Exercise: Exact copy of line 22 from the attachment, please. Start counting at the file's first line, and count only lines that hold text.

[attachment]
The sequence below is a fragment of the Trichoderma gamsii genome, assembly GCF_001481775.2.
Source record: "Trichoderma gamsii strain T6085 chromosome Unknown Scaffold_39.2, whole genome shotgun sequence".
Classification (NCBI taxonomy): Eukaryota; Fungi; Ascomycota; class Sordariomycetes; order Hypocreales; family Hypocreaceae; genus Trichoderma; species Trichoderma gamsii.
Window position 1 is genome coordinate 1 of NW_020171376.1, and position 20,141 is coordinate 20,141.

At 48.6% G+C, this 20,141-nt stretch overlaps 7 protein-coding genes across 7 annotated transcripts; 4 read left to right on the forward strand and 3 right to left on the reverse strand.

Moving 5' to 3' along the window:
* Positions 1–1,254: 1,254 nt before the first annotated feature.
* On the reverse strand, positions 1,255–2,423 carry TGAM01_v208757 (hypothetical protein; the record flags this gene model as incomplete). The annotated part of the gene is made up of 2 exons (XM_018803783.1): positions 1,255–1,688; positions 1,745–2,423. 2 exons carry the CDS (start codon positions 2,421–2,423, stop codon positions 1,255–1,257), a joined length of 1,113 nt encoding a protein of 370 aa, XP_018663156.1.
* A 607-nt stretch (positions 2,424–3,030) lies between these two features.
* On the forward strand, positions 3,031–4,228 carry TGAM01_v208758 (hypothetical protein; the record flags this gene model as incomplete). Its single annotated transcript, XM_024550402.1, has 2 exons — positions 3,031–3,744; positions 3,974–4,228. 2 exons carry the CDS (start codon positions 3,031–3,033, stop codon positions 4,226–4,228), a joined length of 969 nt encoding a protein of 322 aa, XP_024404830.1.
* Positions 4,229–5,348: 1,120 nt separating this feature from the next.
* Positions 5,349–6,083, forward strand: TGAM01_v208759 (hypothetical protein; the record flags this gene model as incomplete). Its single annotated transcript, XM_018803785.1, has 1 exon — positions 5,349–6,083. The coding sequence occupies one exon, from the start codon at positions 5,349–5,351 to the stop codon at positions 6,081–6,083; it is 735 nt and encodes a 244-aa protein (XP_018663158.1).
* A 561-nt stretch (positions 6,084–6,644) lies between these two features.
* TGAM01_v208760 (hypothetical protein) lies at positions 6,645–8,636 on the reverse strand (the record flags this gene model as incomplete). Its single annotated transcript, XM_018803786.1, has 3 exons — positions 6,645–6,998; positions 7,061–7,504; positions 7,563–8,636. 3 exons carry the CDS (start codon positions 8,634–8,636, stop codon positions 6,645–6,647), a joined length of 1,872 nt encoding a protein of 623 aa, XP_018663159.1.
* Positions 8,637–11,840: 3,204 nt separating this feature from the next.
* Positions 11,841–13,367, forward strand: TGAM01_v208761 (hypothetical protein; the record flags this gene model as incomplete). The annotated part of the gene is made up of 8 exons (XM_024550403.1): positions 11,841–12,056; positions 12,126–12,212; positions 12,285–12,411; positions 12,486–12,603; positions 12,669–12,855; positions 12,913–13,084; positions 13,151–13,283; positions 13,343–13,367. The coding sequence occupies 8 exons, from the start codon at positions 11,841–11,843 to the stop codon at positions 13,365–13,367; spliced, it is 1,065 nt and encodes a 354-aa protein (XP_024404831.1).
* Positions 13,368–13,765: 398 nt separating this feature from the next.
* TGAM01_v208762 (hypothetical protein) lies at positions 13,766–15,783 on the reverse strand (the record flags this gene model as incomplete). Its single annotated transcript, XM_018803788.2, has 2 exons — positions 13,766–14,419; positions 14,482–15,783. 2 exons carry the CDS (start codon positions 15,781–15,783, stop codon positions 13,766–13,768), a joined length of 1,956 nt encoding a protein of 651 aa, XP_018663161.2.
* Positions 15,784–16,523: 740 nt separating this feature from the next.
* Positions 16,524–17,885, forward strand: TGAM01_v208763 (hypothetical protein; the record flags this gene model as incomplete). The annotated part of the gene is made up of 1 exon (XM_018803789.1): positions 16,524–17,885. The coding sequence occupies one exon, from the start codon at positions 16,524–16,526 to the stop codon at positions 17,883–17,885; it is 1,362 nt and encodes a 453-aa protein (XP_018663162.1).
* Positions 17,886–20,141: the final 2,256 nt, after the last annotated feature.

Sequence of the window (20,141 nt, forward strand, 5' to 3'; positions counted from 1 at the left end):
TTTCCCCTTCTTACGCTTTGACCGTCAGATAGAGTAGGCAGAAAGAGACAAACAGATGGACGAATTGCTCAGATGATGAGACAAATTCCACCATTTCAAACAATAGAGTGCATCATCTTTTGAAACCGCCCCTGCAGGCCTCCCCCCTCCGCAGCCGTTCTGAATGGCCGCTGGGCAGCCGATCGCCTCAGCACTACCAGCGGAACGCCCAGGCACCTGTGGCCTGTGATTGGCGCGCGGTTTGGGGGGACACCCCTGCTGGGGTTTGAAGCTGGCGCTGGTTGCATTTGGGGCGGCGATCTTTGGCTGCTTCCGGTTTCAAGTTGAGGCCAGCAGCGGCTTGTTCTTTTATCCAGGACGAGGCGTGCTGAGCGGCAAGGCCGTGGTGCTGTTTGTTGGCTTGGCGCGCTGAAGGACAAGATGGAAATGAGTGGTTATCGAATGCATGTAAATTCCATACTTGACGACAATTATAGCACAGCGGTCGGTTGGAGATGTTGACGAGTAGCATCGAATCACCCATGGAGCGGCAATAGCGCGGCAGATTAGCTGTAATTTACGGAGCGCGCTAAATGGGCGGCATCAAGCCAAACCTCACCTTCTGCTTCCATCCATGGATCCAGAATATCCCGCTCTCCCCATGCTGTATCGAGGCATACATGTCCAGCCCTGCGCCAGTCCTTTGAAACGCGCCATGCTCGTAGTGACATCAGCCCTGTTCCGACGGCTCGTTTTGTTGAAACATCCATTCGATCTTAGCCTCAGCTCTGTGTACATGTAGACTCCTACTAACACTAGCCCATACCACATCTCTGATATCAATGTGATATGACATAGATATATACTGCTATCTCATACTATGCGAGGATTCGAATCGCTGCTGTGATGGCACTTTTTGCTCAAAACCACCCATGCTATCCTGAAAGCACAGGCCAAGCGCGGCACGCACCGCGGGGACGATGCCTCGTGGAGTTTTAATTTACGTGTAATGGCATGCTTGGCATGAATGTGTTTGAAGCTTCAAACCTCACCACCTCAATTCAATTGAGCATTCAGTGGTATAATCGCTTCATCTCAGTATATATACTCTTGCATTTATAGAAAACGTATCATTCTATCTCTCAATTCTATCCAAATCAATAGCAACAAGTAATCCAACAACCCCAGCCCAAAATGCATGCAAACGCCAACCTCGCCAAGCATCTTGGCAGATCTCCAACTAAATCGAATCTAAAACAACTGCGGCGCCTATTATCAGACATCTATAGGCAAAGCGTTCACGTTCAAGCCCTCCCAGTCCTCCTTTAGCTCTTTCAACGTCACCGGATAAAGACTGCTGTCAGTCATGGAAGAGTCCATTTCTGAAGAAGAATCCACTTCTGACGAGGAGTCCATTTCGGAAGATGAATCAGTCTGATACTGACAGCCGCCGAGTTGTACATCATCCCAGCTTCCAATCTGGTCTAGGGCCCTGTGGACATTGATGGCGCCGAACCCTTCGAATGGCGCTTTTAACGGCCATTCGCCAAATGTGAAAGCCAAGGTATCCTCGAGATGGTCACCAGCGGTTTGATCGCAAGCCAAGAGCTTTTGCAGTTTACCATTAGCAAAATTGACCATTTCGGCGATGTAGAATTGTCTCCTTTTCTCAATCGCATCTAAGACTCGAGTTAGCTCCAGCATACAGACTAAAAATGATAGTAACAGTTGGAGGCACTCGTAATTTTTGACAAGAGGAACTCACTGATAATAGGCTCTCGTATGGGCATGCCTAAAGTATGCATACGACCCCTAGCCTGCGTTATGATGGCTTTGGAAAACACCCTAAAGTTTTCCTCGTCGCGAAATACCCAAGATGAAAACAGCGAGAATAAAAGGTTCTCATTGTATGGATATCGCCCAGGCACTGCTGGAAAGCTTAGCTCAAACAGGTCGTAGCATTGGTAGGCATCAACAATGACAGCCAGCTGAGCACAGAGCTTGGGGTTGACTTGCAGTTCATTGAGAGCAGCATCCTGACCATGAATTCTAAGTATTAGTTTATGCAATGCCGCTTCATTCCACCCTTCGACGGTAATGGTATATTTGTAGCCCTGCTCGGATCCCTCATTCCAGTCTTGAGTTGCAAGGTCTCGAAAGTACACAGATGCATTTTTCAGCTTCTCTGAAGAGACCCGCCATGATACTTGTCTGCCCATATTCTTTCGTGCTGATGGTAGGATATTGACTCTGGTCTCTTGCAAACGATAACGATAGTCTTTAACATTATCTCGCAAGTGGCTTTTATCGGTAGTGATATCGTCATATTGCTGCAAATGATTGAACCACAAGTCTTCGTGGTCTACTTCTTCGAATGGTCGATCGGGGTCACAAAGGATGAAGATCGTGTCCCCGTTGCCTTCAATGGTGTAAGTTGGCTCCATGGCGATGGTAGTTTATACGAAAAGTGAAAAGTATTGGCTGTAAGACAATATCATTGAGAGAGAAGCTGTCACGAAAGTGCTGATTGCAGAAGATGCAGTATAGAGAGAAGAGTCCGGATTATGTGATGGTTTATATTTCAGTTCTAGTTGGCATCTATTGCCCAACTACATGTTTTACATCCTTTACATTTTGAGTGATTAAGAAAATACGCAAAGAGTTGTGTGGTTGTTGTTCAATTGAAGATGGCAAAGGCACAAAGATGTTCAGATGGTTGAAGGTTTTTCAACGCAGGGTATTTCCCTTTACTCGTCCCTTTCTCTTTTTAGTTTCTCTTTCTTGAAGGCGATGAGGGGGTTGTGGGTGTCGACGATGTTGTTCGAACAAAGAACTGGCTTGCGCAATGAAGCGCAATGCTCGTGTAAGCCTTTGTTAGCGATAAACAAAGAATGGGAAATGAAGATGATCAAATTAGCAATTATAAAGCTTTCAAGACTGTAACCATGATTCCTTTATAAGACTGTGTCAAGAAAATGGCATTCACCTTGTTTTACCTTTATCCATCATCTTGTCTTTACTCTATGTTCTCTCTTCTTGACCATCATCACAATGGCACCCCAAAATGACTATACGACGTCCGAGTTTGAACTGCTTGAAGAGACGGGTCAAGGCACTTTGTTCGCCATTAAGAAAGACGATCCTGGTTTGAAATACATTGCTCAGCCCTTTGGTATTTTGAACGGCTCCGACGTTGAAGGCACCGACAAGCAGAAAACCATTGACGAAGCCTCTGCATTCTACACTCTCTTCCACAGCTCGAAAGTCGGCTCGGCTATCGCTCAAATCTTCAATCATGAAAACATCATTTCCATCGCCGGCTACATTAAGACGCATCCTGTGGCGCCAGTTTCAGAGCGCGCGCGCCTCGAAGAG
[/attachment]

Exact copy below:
Sequence of the window (20,141 nt, forward strand, 5' to 3'; positions counted from 1 at the left end):